My blog is more like my journal or diary.  Maybe even my confessional? It is where I divulge my inner most thoughts, which many times can come off as self-deprecating  or even once in a while a bit witty and informative. I have all of those traits within me. I always think it’s best to be brutally honest because that is what is most sincere to others.  To see that we are all not perfect.  We all have struggles important to us even if they may not necessarily be important to others. We have ups, but we also have downs.

With that said, I have had an epiphany.  Did anyone else realize I have been working on abstracts in acrylic for over 6 years?  Personally, it’s been a really rough ride. I haven’t shown most of the paintings because I never felt like I could create the vision I had in my head.  Over and over again I would start a painting and feel defeated mid-way through. For six whole years. Day after day. I have probably 20 unfinished paintings in my basement.  It has left me truly wanting to quit art-making altogether.

But maybe it wasn’t that I needed to quit making art. Maybe it’s that I needed to change my art practice.

Before six years ago, I was a watercolor still-life painter.  That’s where I started. That’s what was intuitive to me.  I have traveled on a path of denying this. Trying everything else in my wake and de-valuing what came natural to me.  I blame this on being an experiential learner. Some of us won’t believe the stove is hot until we actually touch it. No matter who tells us otherwise.

I’ve had a six year stove-touching :)

I had to experience everything else I could do to know thyself.  Some think that’s why we are on this planet.  We didn’t come here to do what we already know, we came here to experience.

Well.  I am at the point that I am ready to value what comes natural to me.  I LOVE COLOR PERIOD and I really know my way around a watercolor box.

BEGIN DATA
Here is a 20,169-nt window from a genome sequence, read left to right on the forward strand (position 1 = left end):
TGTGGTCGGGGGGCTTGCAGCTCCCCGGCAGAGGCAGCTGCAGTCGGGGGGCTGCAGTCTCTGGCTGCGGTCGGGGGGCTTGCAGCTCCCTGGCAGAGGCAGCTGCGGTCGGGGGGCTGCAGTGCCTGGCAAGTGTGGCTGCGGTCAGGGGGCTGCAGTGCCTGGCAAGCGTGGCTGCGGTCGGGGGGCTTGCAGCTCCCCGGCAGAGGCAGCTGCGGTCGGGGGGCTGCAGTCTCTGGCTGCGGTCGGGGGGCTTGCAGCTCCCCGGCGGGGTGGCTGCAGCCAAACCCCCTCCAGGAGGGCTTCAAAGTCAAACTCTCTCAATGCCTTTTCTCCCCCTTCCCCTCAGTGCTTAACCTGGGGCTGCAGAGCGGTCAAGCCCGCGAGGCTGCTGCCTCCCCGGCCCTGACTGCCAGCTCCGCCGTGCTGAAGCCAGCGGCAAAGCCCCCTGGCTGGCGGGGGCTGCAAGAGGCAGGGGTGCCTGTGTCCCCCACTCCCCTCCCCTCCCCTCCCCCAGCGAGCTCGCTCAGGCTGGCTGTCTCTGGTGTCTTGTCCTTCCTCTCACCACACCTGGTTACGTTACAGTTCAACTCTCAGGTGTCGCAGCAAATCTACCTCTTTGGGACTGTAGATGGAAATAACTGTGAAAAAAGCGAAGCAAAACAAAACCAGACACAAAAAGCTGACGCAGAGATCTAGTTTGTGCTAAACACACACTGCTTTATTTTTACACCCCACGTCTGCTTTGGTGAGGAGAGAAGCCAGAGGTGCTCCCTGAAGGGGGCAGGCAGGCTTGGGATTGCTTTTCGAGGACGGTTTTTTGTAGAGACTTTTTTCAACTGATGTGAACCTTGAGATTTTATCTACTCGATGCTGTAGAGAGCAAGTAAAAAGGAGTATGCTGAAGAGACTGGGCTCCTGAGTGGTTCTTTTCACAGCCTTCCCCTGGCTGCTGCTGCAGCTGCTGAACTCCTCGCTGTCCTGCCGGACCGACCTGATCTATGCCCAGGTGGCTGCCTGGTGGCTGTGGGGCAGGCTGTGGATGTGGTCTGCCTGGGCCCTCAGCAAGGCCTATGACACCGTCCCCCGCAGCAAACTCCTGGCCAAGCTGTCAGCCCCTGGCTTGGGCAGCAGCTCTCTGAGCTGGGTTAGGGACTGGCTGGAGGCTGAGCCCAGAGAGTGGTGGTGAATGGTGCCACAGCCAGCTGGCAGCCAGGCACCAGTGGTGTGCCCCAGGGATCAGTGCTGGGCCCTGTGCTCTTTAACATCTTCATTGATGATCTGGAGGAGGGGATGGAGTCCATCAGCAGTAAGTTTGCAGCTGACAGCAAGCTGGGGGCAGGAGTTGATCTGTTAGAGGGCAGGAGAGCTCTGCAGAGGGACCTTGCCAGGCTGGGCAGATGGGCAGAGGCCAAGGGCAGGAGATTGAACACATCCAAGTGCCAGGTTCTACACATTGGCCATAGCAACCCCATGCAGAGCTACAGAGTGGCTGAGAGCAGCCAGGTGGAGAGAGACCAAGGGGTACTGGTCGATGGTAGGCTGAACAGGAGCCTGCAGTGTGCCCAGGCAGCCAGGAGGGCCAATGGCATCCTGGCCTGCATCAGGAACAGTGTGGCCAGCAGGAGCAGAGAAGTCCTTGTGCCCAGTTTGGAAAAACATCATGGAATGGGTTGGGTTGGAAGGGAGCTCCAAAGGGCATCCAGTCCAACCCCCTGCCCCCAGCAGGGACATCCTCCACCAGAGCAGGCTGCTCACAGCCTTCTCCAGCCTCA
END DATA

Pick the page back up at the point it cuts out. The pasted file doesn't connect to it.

Since this awakening, which was about a month ago, I have been painting up a storm.  These watercolors are just flowing right through me. As soon as I’m done there isn’t ten minutes before I’m starting another. It feels great.  Like I’ve come home.

The painting in this blog is one of the first larger ones.  I’m working on another larger painting as we speak and then I’m also working on little 11×14 size paintings for more “fun/exploration”.  The little ones are my permission to not take myself so seriously.  That feels good too.

I am trying really hard not to look backwards and ask the question what do I have to show for the past several years?  I have to look forward and ask what will come out of me next? The answer I hope -amazingly bright colored pretty things :)

Now on to the ART-part of our programming.  I always think it’s fun to look at the progression of a painting. So here it goes:

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 I have questioned myself. Why florals? Ugh, still lives? How boring. Neither nature nor still-lives will ever lead you to something unique. Maybe I’m supposed to do or be something else? Would something else make me better, more well-known, more deep and introspective? Happier? Well I’ve spent some time looking for the answer to these neurotic questions .

After six long years, this is what I’ve learned. I didn’t choose floral watercolors. They chose me. A soprano is never going to achieve singing like an alto. They are a soprano. Singing like a soprano will light up their world. Meaning : Honor your skill set. Honor your strengths.

Surrender.

I have surrendered. So now let’s see where it takes me…